Noriega as a Smoke Screen

THE worst effect of the failed coup against Panama's Noriega is that it has bolstered those forces inside the United States which want to restore the CIA's authority to overthrow other governments. No sooner had cries gone up in Congress criticizing President Bush for not having given sufficient support to the insurgents than the drum beat began for unleashing the CIA. It was only a matter of hours before Congress was withdrawing shackles previously placed on the CIA, including the requirement that a congressional committee be fully informed in advance about CIA plans to subvert foreign governments.

According to news reports, the only continuing restraint now on the CIA concerns assassination of foreign heads of state.

It is a tragic commentary on the public morality that no indignation exploded over the notion that the US - or any nation - is justified in engaging in the overthrow of other governments, however despicable the leaders of those governments might be. Once we arrogate to ourselves the right to impose our will on other peoples, we repudiate a principle that was held to be inviolate by the men who founded this nation. This principle admits no exceptions.

That Noriega is a tyrant and an evil force doesn't invalidate the principle. If we appoint ourselves as the ultimate arbiter over a dictatorial government, it will be no time before we impose our will on democratic governments we happen not to like or that refuse to yield to our demands - as, for example, accepting an American military base on their territory.

The US was correct in denouncing the Soviet Union for its incursions into Afghanistan. We rejected as absurd and even outrageous the notion that the Soviet Union was justified in equipping insurgent forces and sending troops of its own into Afghanistan for reasons of its own supposed security.

It is ironic that the current Soviet government should be openly renouncing its decision to intervene in Afghanistan at the same time that the US should be openly proclaiming its right to overthrow the Panamanian government. Certainly we have sufficient power to force a change in Panama. But such power constitutes even more of a threat to American institutions than to Noriega. One of the symptoms of absolute power is that it not only corrupts absolutely but that it drives integrity underground and sets the stage for deceit.

The tragedy of American intervention in Vietnam was that it led to gross lying by the American government to its own people. At precisely the time that secret plans were being completed to send large numbers of US troops to Vietnam, the American people were assured that our military involvement in Vietnam would be limited to US military advisers.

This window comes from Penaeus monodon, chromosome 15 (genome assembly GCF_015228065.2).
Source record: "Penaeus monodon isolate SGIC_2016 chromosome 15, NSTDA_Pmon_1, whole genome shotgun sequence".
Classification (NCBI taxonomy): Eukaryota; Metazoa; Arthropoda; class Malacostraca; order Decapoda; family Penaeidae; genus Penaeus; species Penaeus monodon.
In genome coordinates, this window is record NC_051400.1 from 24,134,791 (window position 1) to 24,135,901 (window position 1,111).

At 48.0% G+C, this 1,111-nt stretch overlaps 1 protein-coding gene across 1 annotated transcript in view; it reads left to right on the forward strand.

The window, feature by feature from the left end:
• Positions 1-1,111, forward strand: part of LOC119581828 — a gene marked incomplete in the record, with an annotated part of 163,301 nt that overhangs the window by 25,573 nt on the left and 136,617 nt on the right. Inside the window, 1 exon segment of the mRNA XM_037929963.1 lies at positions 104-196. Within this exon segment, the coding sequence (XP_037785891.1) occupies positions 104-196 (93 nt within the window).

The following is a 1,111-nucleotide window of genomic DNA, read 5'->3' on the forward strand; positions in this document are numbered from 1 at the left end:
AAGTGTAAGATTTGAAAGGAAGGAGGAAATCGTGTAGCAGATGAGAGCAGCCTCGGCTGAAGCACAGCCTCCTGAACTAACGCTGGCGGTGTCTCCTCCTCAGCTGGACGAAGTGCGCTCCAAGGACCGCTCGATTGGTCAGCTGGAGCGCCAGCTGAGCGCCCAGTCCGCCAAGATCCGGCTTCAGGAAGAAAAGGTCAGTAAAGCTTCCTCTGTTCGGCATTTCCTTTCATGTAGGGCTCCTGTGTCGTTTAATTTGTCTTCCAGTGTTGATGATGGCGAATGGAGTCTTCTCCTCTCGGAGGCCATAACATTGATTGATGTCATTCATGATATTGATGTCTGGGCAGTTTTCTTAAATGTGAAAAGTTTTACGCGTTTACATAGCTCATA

We were told that Vietnam had to be saved from Chinese influence, ignoring Chinese-Vietnamese tensions and hostilities. The American people were also told that only our intervention could avert a communist domino effect in Southeast Asia, with Vietnam, Laos, Cambodia, Indonesia, Singapore, and Burma toppling one by one in rapid succession, giving way to a unified and monolithic communist force.

Events were to prove that the communist nations of Southeast Asia, far from being a cohesive political entity, would war among themselves for the same nationalist reasons that had produced war in the past. We became involved in a major war in Vietnam through a series of bravado miscalculations, all of which were connected to the original arrogance that led us to regard Indochina as a suitable zone for demonstrating our primacy in a world balance of power struggle with the Soviet Union.

The big need of the US today is to update its foreign policy by recognizing that the era of domination and sheer force has ended. A world that has become a single geographic unit is now groping its way, however slowly, toward global institutions as the only way of achieving common safety and common progress.

If President George Bush wants to make his mark on history, he will invoke the concept of world law as the unifying principle of American foreign policy. He will renounce cops-and-robbers games and seek to create a world security system based on enforceable law. In pre-Gorbachev days, such an approach would probably not have produced a reasonable response from the Soviet Union; but Gorbachev's speech before the United Nations provides a historic opening that we cannot afford to ignore.

A new world is waiting to be born. This is where our emphasis in foreign policy should be, and not on ways of bypassing principles of national integrity that gave character and energy to our early history.

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